Can Brock Osweiler Be the Denver Broncos' Heir to Peyton Manning?

Cecil Lammey@@cecillammeyContributor IFebruary 27, 2015

Denver Broncos quarterback Brock Osweiler, front, throws while Peyton Manning looks on during a morning session at the team's NFL training camp in Englewood, Colo., on Tuesday, Aug. 6, 2013. (AP Photo/David Zalubowski)
David Zalubowski/Associated Press

At this time, Peyton Manning has not confirmed that he will return to the Denver Broncos for another season in 2015. While all signs point to him returning for one—perhaps final—run, this question mark has the Broncos (and Broncos fans) thinking about life without Manning.

The next quarterback behind Manning on the depth chart is Brock Osweiler. A second-round pick for the Broncos in the 2012 NFL draft, Osweiler has been patiently waiting and developing as a reserve player behind Manning.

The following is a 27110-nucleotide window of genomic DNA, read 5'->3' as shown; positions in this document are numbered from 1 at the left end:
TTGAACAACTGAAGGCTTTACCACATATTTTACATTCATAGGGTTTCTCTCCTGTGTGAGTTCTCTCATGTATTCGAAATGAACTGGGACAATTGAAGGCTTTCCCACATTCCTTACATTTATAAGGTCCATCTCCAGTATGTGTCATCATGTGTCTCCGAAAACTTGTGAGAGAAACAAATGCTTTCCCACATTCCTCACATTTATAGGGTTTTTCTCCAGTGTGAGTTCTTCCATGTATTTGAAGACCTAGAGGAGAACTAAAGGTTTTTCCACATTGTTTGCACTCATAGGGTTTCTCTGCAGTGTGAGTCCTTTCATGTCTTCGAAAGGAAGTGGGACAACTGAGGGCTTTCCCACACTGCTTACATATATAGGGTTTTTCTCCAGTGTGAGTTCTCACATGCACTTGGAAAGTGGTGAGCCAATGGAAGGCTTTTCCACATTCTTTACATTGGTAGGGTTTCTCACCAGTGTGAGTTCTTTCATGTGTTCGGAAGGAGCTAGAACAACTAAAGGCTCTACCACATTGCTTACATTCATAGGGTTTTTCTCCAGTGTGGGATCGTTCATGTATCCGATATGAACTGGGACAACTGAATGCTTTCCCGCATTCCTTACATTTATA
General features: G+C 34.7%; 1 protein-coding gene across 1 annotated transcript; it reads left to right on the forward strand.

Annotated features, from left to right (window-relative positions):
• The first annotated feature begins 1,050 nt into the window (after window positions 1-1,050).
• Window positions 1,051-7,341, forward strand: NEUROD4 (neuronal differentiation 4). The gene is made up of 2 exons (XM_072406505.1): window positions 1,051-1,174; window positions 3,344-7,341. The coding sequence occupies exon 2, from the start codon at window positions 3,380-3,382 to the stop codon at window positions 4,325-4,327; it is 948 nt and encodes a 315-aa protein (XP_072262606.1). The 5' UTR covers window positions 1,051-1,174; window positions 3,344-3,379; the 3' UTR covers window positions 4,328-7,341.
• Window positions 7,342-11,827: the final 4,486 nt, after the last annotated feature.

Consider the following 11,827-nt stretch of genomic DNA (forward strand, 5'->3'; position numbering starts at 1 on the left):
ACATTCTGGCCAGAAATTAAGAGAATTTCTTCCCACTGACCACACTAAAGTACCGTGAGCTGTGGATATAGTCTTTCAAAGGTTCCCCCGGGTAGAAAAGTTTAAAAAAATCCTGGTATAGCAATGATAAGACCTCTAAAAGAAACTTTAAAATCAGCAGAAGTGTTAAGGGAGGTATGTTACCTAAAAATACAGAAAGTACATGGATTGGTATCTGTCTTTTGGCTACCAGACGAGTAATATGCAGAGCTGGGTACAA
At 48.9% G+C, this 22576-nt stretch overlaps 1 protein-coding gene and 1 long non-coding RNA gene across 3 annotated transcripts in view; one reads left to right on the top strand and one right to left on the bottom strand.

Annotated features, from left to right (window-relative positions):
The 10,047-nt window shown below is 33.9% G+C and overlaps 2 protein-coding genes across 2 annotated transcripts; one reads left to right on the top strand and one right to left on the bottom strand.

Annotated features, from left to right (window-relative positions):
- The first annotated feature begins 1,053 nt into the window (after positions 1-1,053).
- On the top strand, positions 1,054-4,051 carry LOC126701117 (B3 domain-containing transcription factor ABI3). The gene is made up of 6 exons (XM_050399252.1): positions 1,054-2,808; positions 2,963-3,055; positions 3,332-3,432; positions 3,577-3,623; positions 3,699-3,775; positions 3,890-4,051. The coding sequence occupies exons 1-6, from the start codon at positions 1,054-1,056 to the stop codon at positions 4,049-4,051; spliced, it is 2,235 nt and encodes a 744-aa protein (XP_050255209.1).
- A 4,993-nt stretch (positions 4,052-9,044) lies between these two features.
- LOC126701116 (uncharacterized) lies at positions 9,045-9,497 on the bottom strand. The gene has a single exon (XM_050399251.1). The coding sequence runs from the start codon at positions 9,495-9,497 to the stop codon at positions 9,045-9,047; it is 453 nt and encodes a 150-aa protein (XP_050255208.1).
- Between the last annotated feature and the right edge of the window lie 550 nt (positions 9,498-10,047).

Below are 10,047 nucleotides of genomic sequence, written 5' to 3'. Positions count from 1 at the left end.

Can Brock Osweiler be the Denver Broncos' heir to Manning? Let’s take a look.

Struggles and Improvements

David Zalubowski/Associated Press

During his time with the Broncos, I have been watching Osweiler closely during rookie minicamp, minicamp/OTAs, training camp and the preseason.

When Osweiler was a rookie, his raw tools were evident. He’s tall, athletic and has a rocket arm. At that time, Osweiler still had a poor throwing motion and low release point. His footwork was also poor because when he wasn’t running, he would throw flat-footed.

The Broncos worked diligently to improve Osweiler in these areas. His second year showed better mechanics both with his arm and his feet.

Entering last year’s minicamp, I was excited to see what kind of improvement Osweiler had made.

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Instead, I saw a player that slightly regressed. Osweiler’s passes were coming in hot and without touch. He also stumbled on a dropback more than once, and generally he seemed a bit uncomfortable.

Talking to him after practice one day in training camp, I found out why he struggled during minicamp.

Osweiler was working with the full playbook for the first time last year, and his head was swimming. With minicamp under his belt, Osweiler started to show off in training camp.